Democratic

David Stern represented the contradictions of a liberal in power. A look at his legacy.

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Meet the Republican former punk rocker who could decide the election.

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Ann Romney gave as good a speech as she could have hoped to. But is her appeal as broad as everyone assumes? I'm not so sure.

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No Deal

Democrats and Republicans agree that the federal income tax must be reformed. They even agree on some common goals.

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CNN commentator and Democratic strategist Hilary Rosen should not have stated that Ann Romney “never worked a day in her life.” Romney may never have had a paid job, but she raised five kids, apparently without that much help from her husband, Mitt. Rosen has since apologized for the remark, the Obama administration has made clear Rosen does not speak for the president, and that may well be the end of the story.  But maybe it shouldn’t be. Rahm Emanuel famously suggested no crisis should go to waste. Sometimes the same applies to campaign controversies.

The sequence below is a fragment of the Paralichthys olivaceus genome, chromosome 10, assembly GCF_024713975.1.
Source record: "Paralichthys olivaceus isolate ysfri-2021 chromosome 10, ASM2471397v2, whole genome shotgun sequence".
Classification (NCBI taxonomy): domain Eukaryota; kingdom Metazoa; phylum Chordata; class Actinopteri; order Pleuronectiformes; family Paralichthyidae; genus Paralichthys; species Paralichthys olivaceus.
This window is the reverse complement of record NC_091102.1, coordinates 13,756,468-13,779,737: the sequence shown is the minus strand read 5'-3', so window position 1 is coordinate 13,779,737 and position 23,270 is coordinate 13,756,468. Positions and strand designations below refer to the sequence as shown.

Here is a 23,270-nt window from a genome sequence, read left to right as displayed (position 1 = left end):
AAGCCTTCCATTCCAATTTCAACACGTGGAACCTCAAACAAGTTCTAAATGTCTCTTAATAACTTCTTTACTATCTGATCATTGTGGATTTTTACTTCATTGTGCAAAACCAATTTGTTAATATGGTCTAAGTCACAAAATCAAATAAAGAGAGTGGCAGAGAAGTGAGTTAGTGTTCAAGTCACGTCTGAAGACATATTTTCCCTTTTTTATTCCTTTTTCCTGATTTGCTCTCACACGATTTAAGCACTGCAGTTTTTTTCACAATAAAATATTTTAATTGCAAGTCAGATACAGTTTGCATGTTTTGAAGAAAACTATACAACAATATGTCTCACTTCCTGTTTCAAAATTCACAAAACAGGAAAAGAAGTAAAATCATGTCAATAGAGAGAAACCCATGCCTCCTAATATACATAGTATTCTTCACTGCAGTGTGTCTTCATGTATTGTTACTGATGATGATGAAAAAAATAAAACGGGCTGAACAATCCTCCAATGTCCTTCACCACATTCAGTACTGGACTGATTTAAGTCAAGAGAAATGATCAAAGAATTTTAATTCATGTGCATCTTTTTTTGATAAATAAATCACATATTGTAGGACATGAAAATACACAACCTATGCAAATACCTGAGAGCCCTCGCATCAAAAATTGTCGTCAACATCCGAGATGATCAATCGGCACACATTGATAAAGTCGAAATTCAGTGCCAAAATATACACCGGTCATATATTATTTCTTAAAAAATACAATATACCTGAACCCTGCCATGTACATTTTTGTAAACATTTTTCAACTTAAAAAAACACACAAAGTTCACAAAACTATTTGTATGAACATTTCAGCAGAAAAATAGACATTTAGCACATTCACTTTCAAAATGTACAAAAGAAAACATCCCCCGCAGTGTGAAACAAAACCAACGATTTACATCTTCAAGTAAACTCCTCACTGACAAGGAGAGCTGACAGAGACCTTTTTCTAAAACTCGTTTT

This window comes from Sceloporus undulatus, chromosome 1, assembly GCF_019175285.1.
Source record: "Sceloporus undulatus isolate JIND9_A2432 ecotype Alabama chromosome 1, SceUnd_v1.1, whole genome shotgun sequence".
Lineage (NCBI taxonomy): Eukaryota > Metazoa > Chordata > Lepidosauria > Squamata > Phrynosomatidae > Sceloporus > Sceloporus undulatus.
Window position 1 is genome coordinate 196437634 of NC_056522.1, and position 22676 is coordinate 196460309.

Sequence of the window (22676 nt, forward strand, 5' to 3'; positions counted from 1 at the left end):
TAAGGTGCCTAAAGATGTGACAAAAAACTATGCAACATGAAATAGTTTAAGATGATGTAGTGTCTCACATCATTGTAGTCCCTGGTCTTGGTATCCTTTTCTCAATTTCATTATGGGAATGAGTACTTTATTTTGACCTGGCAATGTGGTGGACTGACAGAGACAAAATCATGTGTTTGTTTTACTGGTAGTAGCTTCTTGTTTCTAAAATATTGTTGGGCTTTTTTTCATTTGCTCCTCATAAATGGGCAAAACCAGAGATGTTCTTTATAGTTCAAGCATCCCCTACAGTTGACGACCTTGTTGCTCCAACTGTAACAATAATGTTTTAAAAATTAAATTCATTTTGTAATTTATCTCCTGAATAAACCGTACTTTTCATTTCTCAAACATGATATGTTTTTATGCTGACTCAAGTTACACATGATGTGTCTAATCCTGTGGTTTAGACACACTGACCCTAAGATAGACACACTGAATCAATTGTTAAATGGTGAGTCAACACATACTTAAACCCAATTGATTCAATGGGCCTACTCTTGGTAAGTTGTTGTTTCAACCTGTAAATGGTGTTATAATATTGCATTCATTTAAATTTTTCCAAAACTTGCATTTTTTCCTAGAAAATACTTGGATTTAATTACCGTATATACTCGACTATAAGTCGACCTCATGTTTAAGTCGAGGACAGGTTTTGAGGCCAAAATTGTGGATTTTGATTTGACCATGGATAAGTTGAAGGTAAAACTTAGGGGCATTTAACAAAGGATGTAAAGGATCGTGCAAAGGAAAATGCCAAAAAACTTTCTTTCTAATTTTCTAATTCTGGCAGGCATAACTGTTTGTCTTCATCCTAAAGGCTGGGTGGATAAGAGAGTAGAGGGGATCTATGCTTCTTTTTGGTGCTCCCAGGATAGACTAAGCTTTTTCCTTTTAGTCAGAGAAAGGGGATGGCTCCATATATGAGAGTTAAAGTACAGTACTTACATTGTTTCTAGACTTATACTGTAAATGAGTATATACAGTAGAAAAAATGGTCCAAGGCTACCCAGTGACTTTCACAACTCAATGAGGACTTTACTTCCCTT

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Occupy Congress

On the evening of Wednesday, February 22, protesters pitched tents in front of the district office of Democratic Representative Allyson Schwartz in the small hamlet of Jenkintown, Pennsylvania.

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When progressives consider the future, two basic storylines emerge.

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The tables have turned. Just a few days ago, Republicans seemed poised to capture the Senate, with Democrats fearing for their 53-47 majority. Indeed, the math has long seemed to favor Republicans: Of the 33 contested Senate seats in 2012, Democrats hold 23, while the Republicans hold only ten, meaning the GOP has far fewer seats to defend. But as soon as Maine’s centrist Republican Senator Olympia Snowe unexpectedly announced her retirement on Tuesday, the 2012 elections suddenly looked much different.

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This week, Pennsylvania Republicans created a stir by proposing to shift the way the state apportions electoral votes in presidential contests, switching from winner-take-all to the Maine plan, in which one electoral vote is awarded to the winner of each Congressional district, and then two are given to the winner of the state.

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Everyone was expecting the Pete King hearings on Muslim radicalization to be the second coming of Joseph McCarthy. Yesterday, an hour before they began, a line already snaked around the third floor of the Cannon Office Building, as reporters queued to catch a glimpse of demagoguery. Dozens of cameras lit up the hallway, bulbs on or flashing; and the press seemed to far outnumber any protestors or concerned citizens on hand. As it turned out, though, while the hearings were certainly controversial, they were, in terms of substance, fundamentally anticlimactic.

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